I probably sound like I am bashing farriers right now, but actually I have more respect for a farrier’s profession than anyone. It is not easy to have to get under crazy horses all day long in the elements. I have been blessed to know a handful of amazing farriers who are always on time, patient, knowledgeable and understanding. They know that if they are going to work on your horse for the next twenty years, that if they take their time the first couple of times, it should be easy for the next two decades.
The third factor is to do the training with a horse that is having a hard time. If a horse nips, or kicks, leans or won’t stand still, we must try our best to correct the issue.
The easiest way to do this is to move their feet, to make them work, hustle them by lunging, doing rollbacks, driving their hindquarters around.
I will give you an example. If I were holding a horse for the farrier and she kicked or tried to bite him, I immediately would start lunging that horse, making it work. That is how we can make the wrong thing difficult. So make sure your horse can lunge well, change directions and back up well on a lunge line.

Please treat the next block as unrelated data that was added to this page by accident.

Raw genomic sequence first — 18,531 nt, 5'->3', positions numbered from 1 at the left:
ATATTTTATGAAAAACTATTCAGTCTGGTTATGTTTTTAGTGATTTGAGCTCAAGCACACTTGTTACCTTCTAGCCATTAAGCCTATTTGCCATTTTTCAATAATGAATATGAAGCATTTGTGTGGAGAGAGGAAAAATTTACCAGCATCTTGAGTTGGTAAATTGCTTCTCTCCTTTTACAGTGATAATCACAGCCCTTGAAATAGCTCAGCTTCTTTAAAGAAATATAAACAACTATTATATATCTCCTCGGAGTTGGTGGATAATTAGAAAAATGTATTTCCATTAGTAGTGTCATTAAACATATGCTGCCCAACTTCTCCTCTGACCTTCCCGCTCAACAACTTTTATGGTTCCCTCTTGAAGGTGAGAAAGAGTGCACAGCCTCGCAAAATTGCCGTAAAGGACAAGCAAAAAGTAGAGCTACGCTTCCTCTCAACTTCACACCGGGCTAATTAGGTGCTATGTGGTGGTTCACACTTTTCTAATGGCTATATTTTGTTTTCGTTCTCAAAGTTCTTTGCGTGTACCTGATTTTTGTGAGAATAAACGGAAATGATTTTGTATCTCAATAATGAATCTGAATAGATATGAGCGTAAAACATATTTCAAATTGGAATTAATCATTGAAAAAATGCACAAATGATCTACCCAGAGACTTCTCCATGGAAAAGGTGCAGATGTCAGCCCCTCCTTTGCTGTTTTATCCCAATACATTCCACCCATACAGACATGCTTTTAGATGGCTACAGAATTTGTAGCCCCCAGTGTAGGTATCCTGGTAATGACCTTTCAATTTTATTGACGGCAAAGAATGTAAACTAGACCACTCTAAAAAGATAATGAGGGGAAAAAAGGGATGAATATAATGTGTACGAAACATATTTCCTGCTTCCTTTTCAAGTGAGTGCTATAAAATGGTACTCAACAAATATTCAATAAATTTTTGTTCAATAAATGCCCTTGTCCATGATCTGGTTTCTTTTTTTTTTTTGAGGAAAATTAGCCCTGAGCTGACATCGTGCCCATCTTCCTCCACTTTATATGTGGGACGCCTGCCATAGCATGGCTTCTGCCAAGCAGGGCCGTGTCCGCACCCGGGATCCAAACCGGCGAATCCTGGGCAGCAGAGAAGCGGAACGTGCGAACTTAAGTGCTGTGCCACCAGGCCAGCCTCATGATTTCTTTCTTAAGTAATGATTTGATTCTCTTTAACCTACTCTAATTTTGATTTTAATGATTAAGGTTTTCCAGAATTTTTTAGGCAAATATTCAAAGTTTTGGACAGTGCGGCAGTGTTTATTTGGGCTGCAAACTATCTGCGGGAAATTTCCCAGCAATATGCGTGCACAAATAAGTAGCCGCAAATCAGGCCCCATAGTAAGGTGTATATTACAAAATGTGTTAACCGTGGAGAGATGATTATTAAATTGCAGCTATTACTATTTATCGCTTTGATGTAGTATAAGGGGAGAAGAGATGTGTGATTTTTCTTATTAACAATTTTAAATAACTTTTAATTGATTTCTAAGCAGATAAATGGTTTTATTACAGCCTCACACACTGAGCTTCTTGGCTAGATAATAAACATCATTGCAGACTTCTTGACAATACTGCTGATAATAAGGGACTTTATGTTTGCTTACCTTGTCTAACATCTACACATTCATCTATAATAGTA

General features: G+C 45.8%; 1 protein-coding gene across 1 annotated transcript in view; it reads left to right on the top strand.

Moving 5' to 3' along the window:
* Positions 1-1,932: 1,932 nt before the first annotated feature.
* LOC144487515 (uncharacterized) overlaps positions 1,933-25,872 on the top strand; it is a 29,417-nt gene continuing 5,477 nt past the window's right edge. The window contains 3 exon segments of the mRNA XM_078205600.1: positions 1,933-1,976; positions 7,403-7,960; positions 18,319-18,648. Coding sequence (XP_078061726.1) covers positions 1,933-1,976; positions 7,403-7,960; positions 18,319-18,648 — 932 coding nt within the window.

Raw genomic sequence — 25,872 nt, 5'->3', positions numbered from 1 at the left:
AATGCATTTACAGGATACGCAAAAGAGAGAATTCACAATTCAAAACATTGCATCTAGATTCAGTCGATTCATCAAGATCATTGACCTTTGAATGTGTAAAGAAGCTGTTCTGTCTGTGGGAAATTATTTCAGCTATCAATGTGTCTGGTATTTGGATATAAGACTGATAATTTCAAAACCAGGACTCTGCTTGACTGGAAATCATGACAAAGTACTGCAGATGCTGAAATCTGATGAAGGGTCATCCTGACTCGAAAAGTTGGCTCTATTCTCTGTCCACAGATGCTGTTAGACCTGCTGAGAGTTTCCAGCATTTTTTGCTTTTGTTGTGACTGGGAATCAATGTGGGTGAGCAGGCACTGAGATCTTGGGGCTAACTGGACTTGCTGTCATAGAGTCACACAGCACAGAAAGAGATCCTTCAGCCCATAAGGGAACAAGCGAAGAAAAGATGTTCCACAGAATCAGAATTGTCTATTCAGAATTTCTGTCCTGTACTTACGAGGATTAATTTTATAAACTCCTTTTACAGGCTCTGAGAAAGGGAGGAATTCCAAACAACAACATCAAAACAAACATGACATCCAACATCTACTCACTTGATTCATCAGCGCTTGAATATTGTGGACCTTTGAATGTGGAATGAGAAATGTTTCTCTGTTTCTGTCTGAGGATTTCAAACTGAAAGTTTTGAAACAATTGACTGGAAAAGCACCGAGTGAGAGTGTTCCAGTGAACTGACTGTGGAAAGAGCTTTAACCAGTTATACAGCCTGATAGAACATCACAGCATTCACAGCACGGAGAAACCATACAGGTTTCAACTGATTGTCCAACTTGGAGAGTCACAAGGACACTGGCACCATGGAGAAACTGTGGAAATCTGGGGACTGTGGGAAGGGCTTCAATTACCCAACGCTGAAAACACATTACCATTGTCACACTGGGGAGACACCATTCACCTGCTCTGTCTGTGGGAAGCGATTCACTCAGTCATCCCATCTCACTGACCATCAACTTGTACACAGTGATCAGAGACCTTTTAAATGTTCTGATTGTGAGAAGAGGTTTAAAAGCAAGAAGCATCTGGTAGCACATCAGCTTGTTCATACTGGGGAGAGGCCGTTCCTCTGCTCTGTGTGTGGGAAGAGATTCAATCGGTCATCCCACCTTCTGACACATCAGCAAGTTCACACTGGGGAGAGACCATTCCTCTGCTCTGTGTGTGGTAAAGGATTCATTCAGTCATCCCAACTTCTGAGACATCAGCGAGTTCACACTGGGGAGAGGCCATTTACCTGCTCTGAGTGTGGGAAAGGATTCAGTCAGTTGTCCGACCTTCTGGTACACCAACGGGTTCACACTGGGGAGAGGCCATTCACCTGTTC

THE NEXT TIME YOUR HORSE GIVES YOU OR THE FARRIER A TOUGH TIME, PUT IT TO WORK.
The more aggressive the behavior, the longer I will hustle them. The toughest part about this exercise is having the wind to really put some effort behind this and hang in there long enough that they get the point. Once you are done, bring them back to where you started and go back to work like nothing ever happened. This may take two to three times to really take effect, depending on your ability and expertise.
Just remember, if things are going bad when getting your horse’s feet done, it will only get worse if you don’t work on fixing the problem.